Virginia Institute of Marine Science
Diseases Of Aquatic Organisms
With the drastic decline of eastern oyster Crassostrea virginica populations in the Chesapeake Bay due to over-fishing, diseases and habitat destruction, there is interest in Maryland and Virginia in utilizing the non-native oyster species Crassostrea ariakensis for aquaculture, fishery resource enhancement, and ecological restoration. The International Council for the Exploration of the Sea (ICES) recommends that non-native species be examined for ecological, genetic and disease relationships in the native range prior to a deliberate introduction to a new region. Therefore, a pathogen survey of C. ariakensis and other sympatric oyster species was conducted on samples collected in the PR China, Japan and Korea using molecular diagnostics and histopathology. Molecular assays focused on 2 types of pathogens: protistan parasites in the genus Perkinsus and herpesviruses, both with known impacts on commercially important molluscan species around the world, including Asia. PCR amplification and DNA sequence data from the internal transcribed spacer region of the rRNA gene complex revealed the presence of 2 Perkinsus species not currently found in USA waters: P. olseni and an undescribed species. In addition, 3 genetic strains of molluscan herpesviruses were detected in oysters from several potential C. ariakensis broodstock acquisition sites in Asia. Viral gametocytic hypertrophy, Chlamydia-like organisms, a Steinhausia-like microsporidian, Perkinsus sp., Nematopsis sp., ciliates, and cestodes were also detected by histopathology.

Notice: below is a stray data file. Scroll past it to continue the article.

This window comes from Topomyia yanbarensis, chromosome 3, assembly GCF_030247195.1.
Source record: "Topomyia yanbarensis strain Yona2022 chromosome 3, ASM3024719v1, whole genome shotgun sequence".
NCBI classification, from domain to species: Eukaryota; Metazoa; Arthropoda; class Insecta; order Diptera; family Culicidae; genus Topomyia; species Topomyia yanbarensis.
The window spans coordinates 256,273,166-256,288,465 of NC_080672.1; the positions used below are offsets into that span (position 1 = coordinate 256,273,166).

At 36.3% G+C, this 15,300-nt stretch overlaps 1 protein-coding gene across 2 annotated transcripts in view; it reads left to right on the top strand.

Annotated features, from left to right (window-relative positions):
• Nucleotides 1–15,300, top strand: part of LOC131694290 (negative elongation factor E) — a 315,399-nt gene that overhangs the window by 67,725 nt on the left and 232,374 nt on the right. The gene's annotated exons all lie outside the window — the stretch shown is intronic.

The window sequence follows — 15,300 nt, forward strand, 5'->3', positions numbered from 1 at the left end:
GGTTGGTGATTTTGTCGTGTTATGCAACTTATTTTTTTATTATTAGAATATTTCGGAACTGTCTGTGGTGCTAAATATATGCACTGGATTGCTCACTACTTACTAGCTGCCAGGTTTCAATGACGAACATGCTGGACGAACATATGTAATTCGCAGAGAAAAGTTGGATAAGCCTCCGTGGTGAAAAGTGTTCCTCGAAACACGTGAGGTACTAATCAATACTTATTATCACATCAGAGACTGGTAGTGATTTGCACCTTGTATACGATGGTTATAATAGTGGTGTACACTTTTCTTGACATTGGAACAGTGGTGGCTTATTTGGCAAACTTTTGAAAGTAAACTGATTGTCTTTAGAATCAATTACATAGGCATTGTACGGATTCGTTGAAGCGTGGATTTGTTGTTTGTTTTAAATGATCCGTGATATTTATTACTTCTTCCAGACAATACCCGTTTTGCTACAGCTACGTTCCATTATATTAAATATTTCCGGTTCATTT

Herpes-Like-Virus; Crassostrea-Virginica Gmelin; Clam Tapes-Decussatus; Galicia Nw Spain; Perkinsus-Marinus; Ostreid Herpesvirus-1; Manila Clams; Ruditapes-Philippinarum; Venerupis-Philippinarum; Gigas
Moss, JA; Burreson, EM; Cordes, JF; Dungan, CF; Brown, GD; Wang, A; Wu, X; and Reece, KS, "Pathogens in Craassostrea ariakensis and other Asian oyster species: implications for non-native oyster introduction to Chesapeake Bay" (2007). VIMS Articles. 1001.